Toronto Invents: The Hat Trick
The legend of Spadina Avenue hatter Sammy Taft, and his role in inventing hockey's traditional three-goal salute.
We look at concepts and products that, for better and worse, were developed in Toronto.
There are as many legends surrounding the origins of the phrase “hat trick” in hockey as there are goals that comprise one. One story traces the coinage to Guelph, where Biltmore Hats offered a head-topper to high-scoring players on its Mad Hatters junior squad. Another claims Montreal haberdashery Henri Henri offered a free hat to triple-goal scorers at the old Forum during the 1950s.
But the Hockey Hall of Fame recognizes Sammy Taft, a colourful Toronto hatter, as the originator of the hat trick. Regardless of the validity of his claim, he was an oversized personality, whom the Toronto Star once described as “the last of the crowd of Spadina chuchems and gonifs—wisenheimers and wheeler-dealers…ready to sacrifice almost anything for a one-liner.”
Growing up along Spadina Avenue, Taft discovered a gift for gab while working as a tie salesman. He was barely out of his teens when he opened a store, during the early days of the Great Depression. “One day this man walked in and he said ‘Why don’t you sell hats?’” he told the Star in a 1981 interview. “I told him I was desperate, I could sell anything but I didn’t have any money. The gimmick was, he’d give me a start and I’d either have hats in the store or his money’d be in the bank.” When the man returned a month later, all but two of the hats had sold. “Like Rodin with his clay,” the Star’s Susan Kastner wrote in a 1990 profile of Taft, “he would mold the unformed hatness to fit the essential you. You came in looking like a short, elderly golfer, you went out looking like Cab Calloway.”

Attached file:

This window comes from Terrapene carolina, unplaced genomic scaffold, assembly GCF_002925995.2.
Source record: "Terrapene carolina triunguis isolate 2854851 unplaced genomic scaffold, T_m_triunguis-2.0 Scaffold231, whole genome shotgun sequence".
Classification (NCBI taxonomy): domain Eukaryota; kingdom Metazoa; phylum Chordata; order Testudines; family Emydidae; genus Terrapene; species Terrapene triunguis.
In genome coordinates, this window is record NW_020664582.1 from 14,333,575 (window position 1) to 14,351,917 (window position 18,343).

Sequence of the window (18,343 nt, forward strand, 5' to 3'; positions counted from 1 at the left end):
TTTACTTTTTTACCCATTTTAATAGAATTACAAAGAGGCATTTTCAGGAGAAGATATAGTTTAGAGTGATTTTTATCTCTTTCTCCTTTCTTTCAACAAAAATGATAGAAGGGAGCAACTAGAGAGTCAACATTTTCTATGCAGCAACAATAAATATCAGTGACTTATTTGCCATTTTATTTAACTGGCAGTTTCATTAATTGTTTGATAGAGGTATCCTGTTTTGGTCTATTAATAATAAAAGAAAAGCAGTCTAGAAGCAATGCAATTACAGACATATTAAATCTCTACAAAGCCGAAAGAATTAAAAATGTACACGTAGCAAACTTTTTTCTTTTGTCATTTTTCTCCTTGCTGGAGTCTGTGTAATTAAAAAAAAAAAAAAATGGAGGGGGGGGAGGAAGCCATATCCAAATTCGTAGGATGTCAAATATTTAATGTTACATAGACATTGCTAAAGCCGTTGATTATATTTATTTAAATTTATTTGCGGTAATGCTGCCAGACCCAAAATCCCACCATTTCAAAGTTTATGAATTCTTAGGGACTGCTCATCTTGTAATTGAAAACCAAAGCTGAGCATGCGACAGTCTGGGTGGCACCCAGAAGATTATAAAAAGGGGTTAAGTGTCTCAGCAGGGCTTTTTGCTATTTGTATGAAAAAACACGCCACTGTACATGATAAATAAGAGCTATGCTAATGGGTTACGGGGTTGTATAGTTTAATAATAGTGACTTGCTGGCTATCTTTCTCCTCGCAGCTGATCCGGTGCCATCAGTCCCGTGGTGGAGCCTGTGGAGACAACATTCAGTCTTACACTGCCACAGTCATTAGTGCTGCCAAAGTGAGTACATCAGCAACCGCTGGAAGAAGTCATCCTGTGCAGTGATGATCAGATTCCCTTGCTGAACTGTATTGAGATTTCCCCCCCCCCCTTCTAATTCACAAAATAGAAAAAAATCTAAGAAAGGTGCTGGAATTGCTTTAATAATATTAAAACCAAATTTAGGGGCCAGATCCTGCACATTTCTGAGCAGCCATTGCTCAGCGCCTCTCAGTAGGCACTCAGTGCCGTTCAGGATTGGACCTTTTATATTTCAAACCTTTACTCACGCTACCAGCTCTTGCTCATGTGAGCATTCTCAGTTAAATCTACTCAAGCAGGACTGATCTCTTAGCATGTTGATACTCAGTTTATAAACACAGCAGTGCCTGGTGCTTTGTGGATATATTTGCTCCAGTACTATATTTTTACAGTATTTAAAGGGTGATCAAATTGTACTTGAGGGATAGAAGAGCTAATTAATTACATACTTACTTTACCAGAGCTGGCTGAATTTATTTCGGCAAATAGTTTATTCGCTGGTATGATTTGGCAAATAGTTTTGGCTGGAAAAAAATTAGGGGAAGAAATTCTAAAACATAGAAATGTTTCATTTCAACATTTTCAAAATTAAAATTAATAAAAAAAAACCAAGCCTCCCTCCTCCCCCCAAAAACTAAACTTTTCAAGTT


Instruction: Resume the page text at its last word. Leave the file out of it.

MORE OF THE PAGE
Calloway himself was among the many entertainers whose photos lined the walls of the store at 303 Spadina Avenue. Taft posed with stars ranging from Duke Ellington to Bob Hope, as well as local bigwigs. The publicity worked well for the “World Famous Hatter.” Taft sold up to 10,000 hats annually during the 1940s.
The legend goes that Chicago Black Hawks (that’s how the team’s name was spelled in those days) left winger Alex Kaleta wandered into Taft’s store while visiting Toronto in January 1946. A fedora caught his eye, but he didn’t have enough money to pay for it. Thinking of the promotional possibilities, Taft made an offer: if Kaleta scored three goals against the Maple Leafs that night, the hat was his. Kaleta went one better. Though the Black Hawks lost 6–5 to the home team on January 26, 1946, he scored all but one of Chicago’s goals. Taft claimed he heard Kaleta’s accomplishment referred to as a “hat trick” on the radio. (The term itself didn’t originate with shinny, though. From the 1850s, English cricket players received bowler hats for taking three wickets in three balls.)
Along with many of his fancy threads, Kaleta passed the hat to his youngest brother Arthur. Unfortunately, it disappeared during a move, around 1955. The family didn’t realize its significance until Hockey Night in Canada aired a segment about Kaleta’s hat trick a few years after he died in 1987. “I was shocked,” Arthur told Black Hawks historian Bob Verdi. “If I had kept that hat, I’d be a millionaire. Actually, if I had kept that hat, it would be in the Hockey Hall of Fame, where it belongs. But that was typical Alex. He was a terrific player but never put himself above anybody else and never said a word about the hat trick.”
Hockey players soon joined entertainers in Taft’s ads, and Taft himself eventually became one of Maple Leafs owner Harold Ballard’s cronies. The hat business moved to Bathurst Street and Wilson Avenue in 1984, partly due to the changing identity of the old neighbourhood, and partly so an aging Taft could work closer to his Downsview home. Before his death in 1994, his tales about his colourful life formed the basis of a one-woman play called simply, Sammy Taft, World Famous Hatter.
Additional material from the January 3, 1994 and January 27, 1994 editions of the Globe and Mail, the March 21, 2009 edition of the Guelph Mercury, and the December 6, 1981, October 31, 1984, June 3, 1990, and January 3, 1994 editions of the Toronto Star.